The version of Web of Science used for this project includes the Emerging Sources Citation Index, which incorporates publications from a wider diversity of countries. We acknowledge that a plethora of scholarship relating to peace is ongoing in many different contexts, but does not make it into Web of Science. In compiling the dataset, we hope to make explicit the limitations to the field as represented by Web of Science, since Web of Science has come to signify a particular hegemonic conception of rigor and quality in scholarship. Our project investigates what patterns of publication within Web of Science might be able to tell us about the barriers faced by scholars in different parts of the world in participating in a global scholarly conversation about peace, and how we might begin breaking down these barriers.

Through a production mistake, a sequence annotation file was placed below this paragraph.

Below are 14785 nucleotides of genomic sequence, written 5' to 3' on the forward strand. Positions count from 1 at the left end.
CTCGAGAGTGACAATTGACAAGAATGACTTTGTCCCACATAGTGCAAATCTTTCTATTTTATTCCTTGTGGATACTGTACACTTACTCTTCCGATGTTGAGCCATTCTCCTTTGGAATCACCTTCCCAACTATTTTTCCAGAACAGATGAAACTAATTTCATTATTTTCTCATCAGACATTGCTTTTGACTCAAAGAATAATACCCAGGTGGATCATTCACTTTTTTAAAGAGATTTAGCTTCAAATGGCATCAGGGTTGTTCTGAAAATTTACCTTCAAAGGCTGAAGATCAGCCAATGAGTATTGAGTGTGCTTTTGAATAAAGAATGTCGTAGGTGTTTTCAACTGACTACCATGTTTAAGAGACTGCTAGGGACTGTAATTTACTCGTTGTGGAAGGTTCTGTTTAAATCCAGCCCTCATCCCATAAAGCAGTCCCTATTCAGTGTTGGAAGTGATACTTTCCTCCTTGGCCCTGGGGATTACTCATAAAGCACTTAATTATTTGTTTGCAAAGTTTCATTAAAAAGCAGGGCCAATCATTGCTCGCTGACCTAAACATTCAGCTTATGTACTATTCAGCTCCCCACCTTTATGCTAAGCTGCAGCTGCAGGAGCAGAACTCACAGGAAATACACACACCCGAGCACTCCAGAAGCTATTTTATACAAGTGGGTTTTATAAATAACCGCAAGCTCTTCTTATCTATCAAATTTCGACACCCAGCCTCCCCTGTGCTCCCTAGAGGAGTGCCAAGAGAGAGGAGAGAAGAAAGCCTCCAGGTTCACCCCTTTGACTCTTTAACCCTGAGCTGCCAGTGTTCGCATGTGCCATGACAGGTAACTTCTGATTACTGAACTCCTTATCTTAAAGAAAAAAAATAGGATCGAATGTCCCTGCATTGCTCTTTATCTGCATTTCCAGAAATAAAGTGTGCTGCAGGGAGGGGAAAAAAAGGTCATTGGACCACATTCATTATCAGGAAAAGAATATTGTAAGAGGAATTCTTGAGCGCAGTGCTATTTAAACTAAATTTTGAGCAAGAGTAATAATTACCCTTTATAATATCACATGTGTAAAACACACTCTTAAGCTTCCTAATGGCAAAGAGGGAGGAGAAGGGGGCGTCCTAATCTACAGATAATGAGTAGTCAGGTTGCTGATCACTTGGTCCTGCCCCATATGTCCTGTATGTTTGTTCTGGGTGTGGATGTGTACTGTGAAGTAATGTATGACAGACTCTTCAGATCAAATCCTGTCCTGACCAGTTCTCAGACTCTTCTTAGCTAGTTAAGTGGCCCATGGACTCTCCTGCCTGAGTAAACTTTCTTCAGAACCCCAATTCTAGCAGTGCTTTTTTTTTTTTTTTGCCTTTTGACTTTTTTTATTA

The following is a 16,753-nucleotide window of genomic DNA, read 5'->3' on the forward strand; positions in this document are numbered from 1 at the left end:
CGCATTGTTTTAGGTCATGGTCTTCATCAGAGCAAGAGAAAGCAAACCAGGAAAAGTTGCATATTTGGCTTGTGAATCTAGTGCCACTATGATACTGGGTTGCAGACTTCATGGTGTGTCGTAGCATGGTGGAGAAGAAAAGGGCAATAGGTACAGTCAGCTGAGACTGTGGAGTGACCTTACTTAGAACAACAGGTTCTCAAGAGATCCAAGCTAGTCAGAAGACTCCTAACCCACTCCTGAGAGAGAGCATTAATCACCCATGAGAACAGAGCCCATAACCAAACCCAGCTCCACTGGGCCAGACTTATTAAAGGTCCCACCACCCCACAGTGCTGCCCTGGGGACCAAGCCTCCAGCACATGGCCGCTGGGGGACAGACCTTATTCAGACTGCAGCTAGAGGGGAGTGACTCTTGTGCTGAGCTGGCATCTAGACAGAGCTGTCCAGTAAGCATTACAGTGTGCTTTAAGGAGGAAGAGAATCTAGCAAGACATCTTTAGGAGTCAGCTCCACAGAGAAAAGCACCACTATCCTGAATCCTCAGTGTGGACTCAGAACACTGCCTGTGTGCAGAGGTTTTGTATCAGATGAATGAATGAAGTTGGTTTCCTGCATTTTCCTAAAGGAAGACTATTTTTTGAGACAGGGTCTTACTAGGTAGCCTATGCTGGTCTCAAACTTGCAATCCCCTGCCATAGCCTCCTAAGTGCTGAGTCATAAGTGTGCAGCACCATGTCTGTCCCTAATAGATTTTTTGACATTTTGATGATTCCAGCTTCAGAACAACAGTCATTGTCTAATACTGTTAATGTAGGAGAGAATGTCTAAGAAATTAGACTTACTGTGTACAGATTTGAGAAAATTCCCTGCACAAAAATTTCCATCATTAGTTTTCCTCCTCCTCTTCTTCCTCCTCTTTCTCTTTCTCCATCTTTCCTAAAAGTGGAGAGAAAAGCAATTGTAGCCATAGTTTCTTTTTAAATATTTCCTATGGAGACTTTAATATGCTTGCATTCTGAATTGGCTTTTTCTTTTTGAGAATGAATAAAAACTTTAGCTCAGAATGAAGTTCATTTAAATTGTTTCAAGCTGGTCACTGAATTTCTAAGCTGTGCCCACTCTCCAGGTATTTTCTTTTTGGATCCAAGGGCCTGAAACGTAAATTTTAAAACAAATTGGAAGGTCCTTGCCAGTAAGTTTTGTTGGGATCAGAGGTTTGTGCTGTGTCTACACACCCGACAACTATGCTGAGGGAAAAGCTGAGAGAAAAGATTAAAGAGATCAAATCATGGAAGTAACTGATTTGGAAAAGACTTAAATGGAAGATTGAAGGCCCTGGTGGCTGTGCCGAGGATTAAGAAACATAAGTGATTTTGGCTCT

Description of Columns Added to Data
Columns A, M-Y and AC-BM show data downloaded from Web of Science.
Columns were added in creating the dataset, as follows:
- Column B: unique identifying number within dataset
- Column C: three-letter code to identify country of affiliation of author. Where more than one country of affiliation is associated with an authorial team, the publication appears in the dataset once for each country of affiliation represented. Searching by unique identifying number will identify all iterations of the piece within the dataset.